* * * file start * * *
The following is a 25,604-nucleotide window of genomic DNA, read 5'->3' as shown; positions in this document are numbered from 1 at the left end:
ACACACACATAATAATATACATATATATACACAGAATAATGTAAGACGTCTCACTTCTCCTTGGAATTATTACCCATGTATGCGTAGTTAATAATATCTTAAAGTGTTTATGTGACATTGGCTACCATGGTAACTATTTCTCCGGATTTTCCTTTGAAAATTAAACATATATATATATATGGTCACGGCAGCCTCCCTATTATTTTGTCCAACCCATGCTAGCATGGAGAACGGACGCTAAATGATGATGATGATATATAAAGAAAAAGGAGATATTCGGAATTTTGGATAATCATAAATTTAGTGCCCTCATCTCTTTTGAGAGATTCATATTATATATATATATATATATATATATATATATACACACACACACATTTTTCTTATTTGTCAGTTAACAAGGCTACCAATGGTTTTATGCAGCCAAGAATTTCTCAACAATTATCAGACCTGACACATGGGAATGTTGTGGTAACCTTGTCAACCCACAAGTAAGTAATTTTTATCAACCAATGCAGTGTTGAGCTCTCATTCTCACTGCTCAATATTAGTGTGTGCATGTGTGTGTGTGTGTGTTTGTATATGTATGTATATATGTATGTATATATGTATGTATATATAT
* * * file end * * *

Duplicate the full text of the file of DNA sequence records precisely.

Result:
The following is a 25,604-nucleotide window of genomic DNA, read 5'->3' as shown; positions in this document are numbered from 1 at the left end:
ACACACACATAATAATATACATATATATACACAGAATAATGTAAGACGTCTCACTTCTCCTTGGAATTATTACCCATGTATGCGTAGTTAATAATATCTTAAAGTGTTTATGTGACATTGGCTACCATGGTAACTATTTCTCCGGATTTTCCTTTGAAAATTAAACATATATATATATATGGTCACGGCAGCCTCCCTATTATTTTGTCCAACCCATGCTAGCATGGAGAACGGACGCTAAATGATGATGATGATATATAAAGAAAAAGGAGATATTCGGAATTTTGGATAATCATAAATTTAGTGCCCTCATCTCTTTTGAGAGATTCATATTATATATATATATATATATATATATATATATACACACACACACATTTTTCTTATTTGTCAGTTAACAAGGCTACCAATGGTTTTATGCAGCCAAGAATTTCTCAACAATTATCAGACCTGACACATGGGAATGTTGTGGTAACCTTGTCAACCCACAAGTAAGTAATTTTTATCAACCAATGCAGTGTTGAGCTCTCATTCTCACTGCTCAATATTAGTGTGTGCATGTGTGTGTGTGTGTGTTTGTATATGTATGTATATATGTATGTATATATGTATGTATATATAT